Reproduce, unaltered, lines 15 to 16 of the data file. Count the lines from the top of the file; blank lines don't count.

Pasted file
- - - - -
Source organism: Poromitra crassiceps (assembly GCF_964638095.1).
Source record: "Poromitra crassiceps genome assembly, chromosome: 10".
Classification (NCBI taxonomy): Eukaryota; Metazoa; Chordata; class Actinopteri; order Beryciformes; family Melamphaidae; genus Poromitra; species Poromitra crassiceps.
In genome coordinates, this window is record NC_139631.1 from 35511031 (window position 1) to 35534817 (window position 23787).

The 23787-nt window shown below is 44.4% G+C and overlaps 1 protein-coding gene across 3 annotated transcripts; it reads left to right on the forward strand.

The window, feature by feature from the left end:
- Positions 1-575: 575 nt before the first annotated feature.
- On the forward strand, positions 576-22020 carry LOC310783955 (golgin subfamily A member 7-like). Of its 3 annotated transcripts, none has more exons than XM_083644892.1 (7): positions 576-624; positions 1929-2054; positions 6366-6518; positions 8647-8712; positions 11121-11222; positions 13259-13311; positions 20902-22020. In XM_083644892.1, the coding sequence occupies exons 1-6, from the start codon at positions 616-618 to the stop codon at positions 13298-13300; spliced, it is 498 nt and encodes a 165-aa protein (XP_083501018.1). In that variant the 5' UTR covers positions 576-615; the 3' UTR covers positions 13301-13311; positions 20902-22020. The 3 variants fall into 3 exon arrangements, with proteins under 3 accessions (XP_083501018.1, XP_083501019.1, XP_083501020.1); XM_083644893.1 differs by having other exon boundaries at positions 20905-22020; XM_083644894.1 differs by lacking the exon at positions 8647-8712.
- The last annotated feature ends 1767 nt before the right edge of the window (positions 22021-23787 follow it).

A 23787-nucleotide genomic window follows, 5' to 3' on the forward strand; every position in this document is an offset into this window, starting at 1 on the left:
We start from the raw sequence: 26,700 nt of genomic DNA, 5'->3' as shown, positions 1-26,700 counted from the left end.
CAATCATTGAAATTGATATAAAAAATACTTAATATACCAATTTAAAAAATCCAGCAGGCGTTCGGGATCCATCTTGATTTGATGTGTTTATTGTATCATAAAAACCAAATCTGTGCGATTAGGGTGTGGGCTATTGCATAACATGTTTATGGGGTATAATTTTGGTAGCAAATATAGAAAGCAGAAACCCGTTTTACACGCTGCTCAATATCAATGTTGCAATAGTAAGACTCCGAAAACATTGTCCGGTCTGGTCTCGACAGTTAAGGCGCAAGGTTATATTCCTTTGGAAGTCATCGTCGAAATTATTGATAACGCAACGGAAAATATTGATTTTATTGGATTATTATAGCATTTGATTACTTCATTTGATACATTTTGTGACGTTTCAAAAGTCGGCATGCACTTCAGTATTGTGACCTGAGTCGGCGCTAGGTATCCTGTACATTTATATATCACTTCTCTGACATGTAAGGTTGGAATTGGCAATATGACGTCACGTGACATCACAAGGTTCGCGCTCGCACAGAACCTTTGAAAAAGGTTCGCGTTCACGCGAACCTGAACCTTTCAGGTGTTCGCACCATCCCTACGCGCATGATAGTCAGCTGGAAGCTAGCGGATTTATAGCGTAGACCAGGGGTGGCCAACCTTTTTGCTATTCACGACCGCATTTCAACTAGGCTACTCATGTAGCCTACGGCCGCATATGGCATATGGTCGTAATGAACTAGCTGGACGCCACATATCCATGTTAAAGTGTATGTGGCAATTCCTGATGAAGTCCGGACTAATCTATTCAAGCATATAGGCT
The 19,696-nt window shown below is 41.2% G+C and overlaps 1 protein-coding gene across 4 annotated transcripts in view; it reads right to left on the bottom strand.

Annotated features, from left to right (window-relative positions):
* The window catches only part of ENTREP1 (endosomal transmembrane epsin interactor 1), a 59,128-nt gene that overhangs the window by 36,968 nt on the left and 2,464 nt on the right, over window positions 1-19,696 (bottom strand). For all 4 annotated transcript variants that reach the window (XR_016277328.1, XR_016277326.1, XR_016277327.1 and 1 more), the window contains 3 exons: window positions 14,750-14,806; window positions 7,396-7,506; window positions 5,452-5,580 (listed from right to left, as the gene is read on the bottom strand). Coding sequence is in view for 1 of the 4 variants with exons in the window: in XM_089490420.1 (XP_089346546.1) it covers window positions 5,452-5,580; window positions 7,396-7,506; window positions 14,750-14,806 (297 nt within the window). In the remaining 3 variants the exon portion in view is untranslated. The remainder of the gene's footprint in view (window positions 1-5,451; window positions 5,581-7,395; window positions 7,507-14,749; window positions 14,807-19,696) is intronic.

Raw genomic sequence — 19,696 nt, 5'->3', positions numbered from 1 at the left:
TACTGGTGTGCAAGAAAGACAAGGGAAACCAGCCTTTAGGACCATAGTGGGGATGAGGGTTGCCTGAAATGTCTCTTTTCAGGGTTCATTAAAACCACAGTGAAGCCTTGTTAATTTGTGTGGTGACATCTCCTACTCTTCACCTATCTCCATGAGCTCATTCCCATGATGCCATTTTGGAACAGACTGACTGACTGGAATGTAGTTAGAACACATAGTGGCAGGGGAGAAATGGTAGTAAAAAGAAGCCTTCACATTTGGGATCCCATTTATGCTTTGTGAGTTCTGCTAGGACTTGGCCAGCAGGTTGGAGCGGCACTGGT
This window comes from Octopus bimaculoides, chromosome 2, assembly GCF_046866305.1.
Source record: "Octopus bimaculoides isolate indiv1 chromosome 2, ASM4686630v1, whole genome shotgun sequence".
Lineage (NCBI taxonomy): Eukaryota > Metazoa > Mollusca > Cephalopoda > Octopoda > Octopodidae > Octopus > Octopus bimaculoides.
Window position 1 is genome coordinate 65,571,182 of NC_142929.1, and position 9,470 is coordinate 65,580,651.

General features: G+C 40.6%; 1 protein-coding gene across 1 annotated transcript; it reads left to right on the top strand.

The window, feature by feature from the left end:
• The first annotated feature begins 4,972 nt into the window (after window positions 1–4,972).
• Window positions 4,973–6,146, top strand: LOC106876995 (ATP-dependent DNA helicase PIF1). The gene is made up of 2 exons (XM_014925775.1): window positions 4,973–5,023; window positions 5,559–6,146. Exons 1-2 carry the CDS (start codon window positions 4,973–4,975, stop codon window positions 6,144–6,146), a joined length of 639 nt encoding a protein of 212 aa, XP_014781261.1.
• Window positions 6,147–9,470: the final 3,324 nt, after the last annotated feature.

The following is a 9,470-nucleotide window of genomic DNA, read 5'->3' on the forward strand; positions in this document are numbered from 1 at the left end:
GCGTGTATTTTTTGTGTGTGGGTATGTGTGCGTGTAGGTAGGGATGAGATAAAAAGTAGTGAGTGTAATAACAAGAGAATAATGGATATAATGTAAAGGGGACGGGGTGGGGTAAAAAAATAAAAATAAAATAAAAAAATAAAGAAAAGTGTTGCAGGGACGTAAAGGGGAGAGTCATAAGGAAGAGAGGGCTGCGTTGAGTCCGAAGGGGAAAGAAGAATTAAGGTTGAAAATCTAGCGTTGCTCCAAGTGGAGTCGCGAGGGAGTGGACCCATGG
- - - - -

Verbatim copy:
* The window catches only part of ENTREP1 (endosomal transmembrane epsin interactor 1), a 59,128-nt gene that overhangs the window by 36,968 nt on the left and 2,464 nt on the right, over window positions 1-19,696 (bottom strand). For all 4 annotated transcript variants that reach the window (XR_016277328.1, XR_016277326.1, XR_016277327.1 and 1 more), the window contains 3 exons: window positions 14,750-14,806; window positions 7,396-7,506; window positions 5,452-5,580 (listed from right to left, as the gene is read on the bottom strand). Coding sequence is in view for 1 of the 4 variants with exons in the window: in XM_089490420.1 (XP_089346546.1) it covers window positions 5,452-5,580; window positions 7,396-7,506; window positions 14,750-14,806 (297 nt within the window). In the remaining 3 variants the exon portion in view is untranslated. The remainder of the gene's footprint in view (window positions 1-5,451; window positions 5,581-7,395; window positions 7,507-14,749; window positions 14,807-19,696) is intronic.

Raw genomic sequence — 19,696 nt, 5'->3', positions numbered from 1 at the left: